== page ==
Judge rejects L.A. County’s revamped homeless settlement

U.S. District Court judge David O. Carter tours skid row with an LAPD officer
U.S. District Court judge David O. Carter tours skid row with LAPD Officer Deon Joseph on April 3, 2020.
(Myung J. Chun/ Los Angeles Times)

A frustrated federal judge once again refused to sign off on an agreement that would have ended a long-running lawsuit over the government response to the homeless crisis, criticizing Los Angeles County officials for bringing him a settlement he felt the court had no way to enforce.

It was the second time in recent months county leaders have appeared in the courtroom of U.S. District Judge David O. Carter with an agreement they hoped would put to rest a years-long legal battle with the Los Angeles Alliance for Human Rights, a coalition of downtown residents and business groups that sued the city and county at the start of the pandemic arguing they had failed the region’s homeless population.

And it’s the second time in recent months Carter has said it’s not good enough.

There was a sense of groundhog day in Carter’s courtroom Thursday as he detailed the same problems with this second settlement that he had with the first: too few beds to meet the need and no way to hold the county accountable.


“You give me absolutely no oversight and you give me no enforcement,” said Carter, as he prepared to send the county and the Alliance back to negotiate for a third time.

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Mira Hashmall, an attorney hired by the county for the case, said in a statement the county was “deeply disappointed” and believed, by denying the agreement, the judge was exerting power he did not possess.

“The court has no authority to reject a settlement that was fairly negotiated — and in this case re-negotiated — in good faith between the respective parties,” she said. “The court’s decision today will keep the County and Plaintiffs tied up in needless and costly litigation instead of allowing them to move forward with a historic settlement to provide another $850.5 million for new programs and services to people experiencing homelessness.”

County officials first announced a settlement with the L.A. Alliance in September that would have nearly doubled the number of outreach teams serving people with severe mental illness and added 300 substance use and mental health beds, among other investments aimed at helping the region’s most vulnerable residents. After Carter urged the two parties to “do better,” the parties returned this week with an agreement that would have provided an extra 700 new mental health and substance use disorder beds, bringing the total number of these types of beds to 1,000.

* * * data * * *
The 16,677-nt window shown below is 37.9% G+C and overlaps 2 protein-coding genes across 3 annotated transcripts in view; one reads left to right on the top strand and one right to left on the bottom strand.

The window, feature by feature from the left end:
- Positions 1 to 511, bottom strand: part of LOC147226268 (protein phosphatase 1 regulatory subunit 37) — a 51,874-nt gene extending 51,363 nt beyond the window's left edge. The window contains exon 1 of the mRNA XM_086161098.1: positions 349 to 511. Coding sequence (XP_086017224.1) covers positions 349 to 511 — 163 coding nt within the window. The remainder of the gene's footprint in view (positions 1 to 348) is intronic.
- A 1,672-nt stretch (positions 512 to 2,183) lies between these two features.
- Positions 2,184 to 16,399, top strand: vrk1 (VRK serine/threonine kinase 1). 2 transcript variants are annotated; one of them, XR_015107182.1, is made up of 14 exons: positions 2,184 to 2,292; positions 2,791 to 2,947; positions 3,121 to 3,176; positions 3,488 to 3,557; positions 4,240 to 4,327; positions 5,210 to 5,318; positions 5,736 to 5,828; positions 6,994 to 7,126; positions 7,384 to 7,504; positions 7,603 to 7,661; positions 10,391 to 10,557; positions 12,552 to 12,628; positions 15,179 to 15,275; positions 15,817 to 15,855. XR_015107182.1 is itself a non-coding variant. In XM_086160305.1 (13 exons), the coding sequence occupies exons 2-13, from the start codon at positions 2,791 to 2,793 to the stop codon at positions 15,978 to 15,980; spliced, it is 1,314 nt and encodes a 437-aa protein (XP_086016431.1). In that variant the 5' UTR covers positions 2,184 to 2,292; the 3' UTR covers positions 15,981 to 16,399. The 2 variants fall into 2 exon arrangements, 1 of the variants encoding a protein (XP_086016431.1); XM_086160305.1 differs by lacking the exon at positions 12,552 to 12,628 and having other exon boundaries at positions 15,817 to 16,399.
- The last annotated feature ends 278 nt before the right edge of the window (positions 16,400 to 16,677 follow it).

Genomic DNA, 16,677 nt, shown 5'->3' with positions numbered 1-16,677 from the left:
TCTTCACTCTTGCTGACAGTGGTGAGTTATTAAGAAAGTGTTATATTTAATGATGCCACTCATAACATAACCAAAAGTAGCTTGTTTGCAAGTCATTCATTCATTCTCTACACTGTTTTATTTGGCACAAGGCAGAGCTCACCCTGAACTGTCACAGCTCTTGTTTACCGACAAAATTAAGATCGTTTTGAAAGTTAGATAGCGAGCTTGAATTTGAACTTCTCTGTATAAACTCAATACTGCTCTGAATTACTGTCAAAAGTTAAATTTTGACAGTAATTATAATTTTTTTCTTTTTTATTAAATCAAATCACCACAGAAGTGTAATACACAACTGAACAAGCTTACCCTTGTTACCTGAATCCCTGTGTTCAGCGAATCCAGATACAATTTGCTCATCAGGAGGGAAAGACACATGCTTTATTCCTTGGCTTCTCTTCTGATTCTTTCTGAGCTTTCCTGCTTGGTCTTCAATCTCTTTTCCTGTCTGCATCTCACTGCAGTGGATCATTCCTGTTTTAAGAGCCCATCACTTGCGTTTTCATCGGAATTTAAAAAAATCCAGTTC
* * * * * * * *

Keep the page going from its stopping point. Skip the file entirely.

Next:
The agreement would also have required the county to make available 450 new subsidies for beds in residential facilities used primarily by people with severe mental illness who are at risk of homelessness.

The revised agreement specifies that the county would open 610 beds this year, 300 by June 30 and 310 more by Dec. 31. The remaining 390 would be spread over another two years.

Both the county and the L.A. Alliance told the judge Thursday they were satisfied with the terms of the agreement and believed, while it wouldn’t be enough to fix the homelessness crisis, it should be enough to resolve the lawsuit.


“From the alliance’s perspective, we need to be clear,” said Elizabeth Mitchell, an attorney who represents the L.A. Alliance. “We need to move forward now. We cannot keep waiting and let the perfect be the enemy of the good.”

Carter was unswayed.

“I’ve got grave reservations if this is good,” he said.

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While the county touted the creation of roughly 1,500 beds for people with mental illness and substance abuse issues as part of a “historic” settlement, Carter said he felt that number represented the “bare minimum.” L.A. City Council President Paul Krekorian, who spoke on behalf of the city at the hearing, similarly noted that while the bed totals showed progress, he felt it would amount to only “incremental improvement” in the region’s homeless crisis.

The judge pointed to a 2019 report by the county’s former mental health director, which said the county may need to fund around 3,000 additional beds for people with mental health issues. The need has likely grown since then.

[The beds] shouldn’t even be a bargaining chip between the two of you. The county should have done this years ago without even coming in front of the federal court,” said Carter. “For goodness’ sake, this comes from your own mental health director.”

The judge also said he wanted to see oversight provisions in the county’s agreement similar to what was in the agreement the city of Los Angeles hammered out with the L.A. Allianceand Carter approved last April to resolve their portion of the lawsuit. That agreement, which committed the city to opening thousands of new beds, said the court had five years to oversee the agreement.

For the record:

9:30 p.m. April 20, 2023An earlier version of this report said an agreement between the city of Los Angeles and L.A. Alliance committed the county to open more beds. The agreement applies to the city.

“You get me the same paragraph the city has … we’ll talk,” said Carter. “I’m not bargaining with you.”

The parties are scheduled to appear in court again on May 9.